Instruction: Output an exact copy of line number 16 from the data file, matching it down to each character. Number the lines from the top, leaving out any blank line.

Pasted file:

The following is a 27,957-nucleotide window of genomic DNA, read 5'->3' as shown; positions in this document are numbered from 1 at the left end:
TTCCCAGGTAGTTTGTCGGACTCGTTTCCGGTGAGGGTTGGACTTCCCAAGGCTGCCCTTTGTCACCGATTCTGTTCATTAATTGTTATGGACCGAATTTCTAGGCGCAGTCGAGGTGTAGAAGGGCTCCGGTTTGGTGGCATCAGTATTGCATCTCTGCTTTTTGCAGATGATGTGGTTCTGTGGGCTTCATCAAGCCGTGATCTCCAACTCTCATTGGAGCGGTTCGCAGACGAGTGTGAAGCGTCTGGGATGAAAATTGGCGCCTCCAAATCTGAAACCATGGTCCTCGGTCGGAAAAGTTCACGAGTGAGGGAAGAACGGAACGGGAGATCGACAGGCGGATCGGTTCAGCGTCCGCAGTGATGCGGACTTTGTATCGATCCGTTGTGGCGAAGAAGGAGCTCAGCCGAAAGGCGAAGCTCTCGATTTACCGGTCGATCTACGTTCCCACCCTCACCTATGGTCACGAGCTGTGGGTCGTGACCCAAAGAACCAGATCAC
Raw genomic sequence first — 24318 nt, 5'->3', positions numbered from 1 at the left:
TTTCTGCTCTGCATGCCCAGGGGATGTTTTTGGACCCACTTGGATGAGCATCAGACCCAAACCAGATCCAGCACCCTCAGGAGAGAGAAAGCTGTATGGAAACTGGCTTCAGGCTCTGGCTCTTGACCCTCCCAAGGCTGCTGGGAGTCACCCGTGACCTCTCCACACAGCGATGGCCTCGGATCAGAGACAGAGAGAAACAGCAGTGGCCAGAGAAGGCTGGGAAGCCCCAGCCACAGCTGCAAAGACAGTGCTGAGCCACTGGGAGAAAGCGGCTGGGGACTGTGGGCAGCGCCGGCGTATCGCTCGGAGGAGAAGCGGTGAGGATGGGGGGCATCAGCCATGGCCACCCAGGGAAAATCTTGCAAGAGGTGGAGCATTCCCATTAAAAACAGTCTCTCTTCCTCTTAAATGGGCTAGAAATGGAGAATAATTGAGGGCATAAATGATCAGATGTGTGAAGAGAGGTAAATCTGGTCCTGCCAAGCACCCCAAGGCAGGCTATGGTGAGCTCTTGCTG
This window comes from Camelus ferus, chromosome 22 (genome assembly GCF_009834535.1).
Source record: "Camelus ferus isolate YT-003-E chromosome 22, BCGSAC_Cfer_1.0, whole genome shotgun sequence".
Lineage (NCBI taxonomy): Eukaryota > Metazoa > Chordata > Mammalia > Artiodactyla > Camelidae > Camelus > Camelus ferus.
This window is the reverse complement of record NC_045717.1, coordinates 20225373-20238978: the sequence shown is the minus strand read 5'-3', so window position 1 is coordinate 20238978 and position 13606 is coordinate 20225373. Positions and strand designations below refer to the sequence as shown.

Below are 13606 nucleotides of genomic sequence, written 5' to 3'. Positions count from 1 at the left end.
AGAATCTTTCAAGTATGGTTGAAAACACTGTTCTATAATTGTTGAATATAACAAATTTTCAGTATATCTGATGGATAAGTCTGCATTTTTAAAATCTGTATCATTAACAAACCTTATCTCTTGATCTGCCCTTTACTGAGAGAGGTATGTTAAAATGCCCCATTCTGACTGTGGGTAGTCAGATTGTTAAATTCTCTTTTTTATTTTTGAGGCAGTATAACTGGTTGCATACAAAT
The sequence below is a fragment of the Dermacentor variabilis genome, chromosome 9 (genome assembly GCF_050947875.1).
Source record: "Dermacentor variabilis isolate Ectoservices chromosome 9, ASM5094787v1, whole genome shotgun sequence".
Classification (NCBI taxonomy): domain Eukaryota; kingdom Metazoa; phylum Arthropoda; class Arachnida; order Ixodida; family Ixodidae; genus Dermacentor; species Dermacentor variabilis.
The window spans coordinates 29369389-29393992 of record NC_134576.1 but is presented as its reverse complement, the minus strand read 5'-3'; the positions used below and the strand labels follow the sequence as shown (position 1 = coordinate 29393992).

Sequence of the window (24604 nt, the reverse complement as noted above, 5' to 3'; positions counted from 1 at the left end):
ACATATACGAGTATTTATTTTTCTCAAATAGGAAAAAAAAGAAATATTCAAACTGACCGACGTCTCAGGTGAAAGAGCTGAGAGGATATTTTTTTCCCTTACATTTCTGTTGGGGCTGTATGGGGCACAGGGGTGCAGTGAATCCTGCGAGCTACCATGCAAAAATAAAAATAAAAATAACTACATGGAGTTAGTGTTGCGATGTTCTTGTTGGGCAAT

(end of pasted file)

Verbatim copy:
ACATATACGAGTATTTATTTTTCTCAAATAGGAAAAAAAAGAAATATTCAAACTGACCGACGTCTCAGGTGAAAGAGCTGAGAGGATATTTTTTTCCCTTACATTTCTGTTGGGGCTGTATGGGGCACAGGGGTGCAGTGAATCCTGCGAGCTACCATGCAAAAATAAAAATAAAAATAACTACATGGAGTTAGTGTTGCGATGTTCTTGTTGGGCAAT